We arrived at the Jewish Resistance Monument. On the side is a quotation from the Old Testament, from the prophet Jeremiah in Dutch and Hebrew: 'Were my eyes fountains of tears then I would weep day and night for the fallen warriors of my beloved people.'


We were brought to the edge of the canal to take a look at the inscriptions in the stone below. Across from each house was a list of each victim from the house with the house number. It was hard to imagine these families and their struggles. The hardest was to see the names of a young couple and their young children listed.

If you were strolling along the street in Amsterdam, would you even notice what is shown in the photo below? I wouldn't have. I wish I could find what was inscripted in the border, but sadly, I cannot find it. It is a monument dedicated to the 100 orphans and their caretakers who were once housed in a building here. The Nazi's arrested them all and sent them to Sobibor to be killed. This part of the tour shook me up tremendously. I didn't even have words. 

                               


Above is Dam Square and many people gather here on a daily basis. Little did I know the significance of where we were standing. Two days after the Germans surrendered, crowds gathered in the square cheering and celebrating their freedom. German soldiers were still in the area. Some had gathered in their drinking club (top floor of the building on the left). At some point during the day, they begin to open fire on the crowds with a machine gun. The jubilant crowd rushed to hide behind lamp posts and anything they could find for cover. 22 were pronounced dead, possibly more. Can you imagine....having been freed 2 days earlier and suffering another brutal attack?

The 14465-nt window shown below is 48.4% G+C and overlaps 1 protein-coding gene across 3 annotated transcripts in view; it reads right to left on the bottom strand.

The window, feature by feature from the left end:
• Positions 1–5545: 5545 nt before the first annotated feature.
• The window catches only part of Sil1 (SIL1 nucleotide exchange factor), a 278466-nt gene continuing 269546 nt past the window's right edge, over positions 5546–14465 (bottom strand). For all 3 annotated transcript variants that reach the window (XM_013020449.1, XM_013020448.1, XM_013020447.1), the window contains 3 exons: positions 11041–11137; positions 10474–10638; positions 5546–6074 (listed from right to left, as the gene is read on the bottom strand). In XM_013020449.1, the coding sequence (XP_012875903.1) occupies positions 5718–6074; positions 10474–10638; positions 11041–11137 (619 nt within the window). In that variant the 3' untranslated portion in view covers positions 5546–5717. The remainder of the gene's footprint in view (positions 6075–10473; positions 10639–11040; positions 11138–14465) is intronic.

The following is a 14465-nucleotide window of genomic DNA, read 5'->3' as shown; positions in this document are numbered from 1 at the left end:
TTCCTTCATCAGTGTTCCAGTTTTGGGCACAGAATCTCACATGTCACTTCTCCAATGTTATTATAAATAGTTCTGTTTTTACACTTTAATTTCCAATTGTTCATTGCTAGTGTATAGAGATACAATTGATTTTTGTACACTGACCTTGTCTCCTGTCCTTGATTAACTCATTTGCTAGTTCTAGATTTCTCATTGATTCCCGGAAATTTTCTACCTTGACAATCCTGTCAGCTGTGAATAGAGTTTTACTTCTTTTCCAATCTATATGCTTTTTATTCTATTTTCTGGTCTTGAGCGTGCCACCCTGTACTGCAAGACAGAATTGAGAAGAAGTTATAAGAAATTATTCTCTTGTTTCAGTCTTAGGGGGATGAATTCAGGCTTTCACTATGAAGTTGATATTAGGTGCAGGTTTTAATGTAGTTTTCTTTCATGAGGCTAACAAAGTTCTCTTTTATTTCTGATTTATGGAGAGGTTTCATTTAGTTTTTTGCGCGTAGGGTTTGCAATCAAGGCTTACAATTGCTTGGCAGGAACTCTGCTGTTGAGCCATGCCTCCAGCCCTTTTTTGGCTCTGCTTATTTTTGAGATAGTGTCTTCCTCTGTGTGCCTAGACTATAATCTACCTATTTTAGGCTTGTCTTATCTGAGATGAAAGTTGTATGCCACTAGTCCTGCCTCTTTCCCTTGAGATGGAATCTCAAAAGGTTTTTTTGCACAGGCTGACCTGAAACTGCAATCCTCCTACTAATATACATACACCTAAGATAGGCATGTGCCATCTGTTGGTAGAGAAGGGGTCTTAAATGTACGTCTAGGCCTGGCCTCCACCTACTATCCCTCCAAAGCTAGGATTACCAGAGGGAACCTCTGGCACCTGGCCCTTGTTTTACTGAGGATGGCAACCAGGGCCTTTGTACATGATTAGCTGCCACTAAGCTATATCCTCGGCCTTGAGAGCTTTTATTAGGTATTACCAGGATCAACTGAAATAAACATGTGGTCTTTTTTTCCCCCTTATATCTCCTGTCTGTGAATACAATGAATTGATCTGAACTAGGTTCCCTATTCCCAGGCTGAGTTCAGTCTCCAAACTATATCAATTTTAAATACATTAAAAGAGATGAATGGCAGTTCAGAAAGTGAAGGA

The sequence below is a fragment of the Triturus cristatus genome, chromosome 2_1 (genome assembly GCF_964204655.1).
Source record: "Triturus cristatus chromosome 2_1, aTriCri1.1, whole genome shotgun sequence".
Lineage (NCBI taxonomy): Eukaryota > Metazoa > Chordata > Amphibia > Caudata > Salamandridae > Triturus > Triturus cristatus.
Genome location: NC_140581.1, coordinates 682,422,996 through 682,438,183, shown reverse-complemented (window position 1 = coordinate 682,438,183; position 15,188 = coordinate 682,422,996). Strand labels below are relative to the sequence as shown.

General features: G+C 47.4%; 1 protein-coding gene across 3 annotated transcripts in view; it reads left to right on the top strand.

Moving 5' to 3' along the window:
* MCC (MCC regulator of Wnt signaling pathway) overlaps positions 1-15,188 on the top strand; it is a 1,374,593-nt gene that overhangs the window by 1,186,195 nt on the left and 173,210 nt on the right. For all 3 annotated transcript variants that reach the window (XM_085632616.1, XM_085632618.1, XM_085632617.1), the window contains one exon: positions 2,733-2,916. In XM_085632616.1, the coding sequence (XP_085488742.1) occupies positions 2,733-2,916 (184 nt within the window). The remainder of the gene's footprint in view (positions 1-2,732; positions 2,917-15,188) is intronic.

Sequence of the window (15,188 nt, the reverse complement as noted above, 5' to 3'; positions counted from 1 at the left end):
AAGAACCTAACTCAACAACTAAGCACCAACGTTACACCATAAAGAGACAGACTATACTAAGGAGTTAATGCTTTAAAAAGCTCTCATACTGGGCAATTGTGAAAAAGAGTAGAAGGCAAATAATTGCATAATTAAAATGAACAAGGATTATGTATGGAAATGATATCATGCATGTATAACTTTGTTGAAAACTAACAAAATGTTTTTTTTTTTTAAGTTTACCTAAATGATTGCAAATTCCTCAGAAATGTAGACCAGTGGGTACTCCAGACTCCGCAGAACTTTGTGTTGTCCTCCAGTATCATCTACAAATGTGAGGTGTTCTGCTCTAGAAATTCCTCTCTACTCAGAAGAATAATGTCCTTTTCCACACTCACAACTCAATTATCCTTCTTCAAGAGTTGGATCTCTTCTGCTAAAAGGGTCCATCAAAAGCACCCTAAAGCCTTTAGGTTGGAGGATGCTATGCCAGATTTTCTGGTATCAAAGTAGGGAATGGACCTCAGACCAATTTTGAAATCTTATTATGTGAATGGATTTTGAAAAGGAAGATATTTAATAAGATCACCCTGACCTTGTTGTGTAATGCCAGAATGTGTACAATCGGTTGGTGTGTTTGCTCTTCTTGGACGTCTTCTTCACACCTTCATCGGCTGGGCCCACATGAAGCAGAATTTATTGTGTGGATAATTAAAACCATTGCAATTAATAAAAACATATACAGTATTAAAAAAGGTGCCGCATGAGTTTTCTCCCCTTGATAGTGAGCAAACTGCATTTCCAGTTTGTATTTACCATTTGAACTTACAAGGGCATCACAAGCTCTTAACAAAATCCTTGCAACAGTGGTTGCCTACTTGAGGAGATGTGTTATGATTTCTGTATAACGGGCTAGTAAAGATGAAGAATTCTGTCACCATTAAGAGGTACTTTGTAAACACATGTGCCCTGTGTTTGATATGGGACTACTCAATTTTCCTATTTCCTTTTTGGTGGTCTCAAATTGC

Here is a photo that Ben showed us, showing the lone child wandering out into danger.

This tour was a somber one. It was not the type of tour you take to get warm happy feelings while you are travelling. But what you learn and witness here on this tour is the truth. A truth that we must keep passing along so that this never happens again. The above photos are not inclusive. There were many more places and scenes that Ben showed to us that were all just as important. Although the weather was absolutely terrible, I would have done it all over again.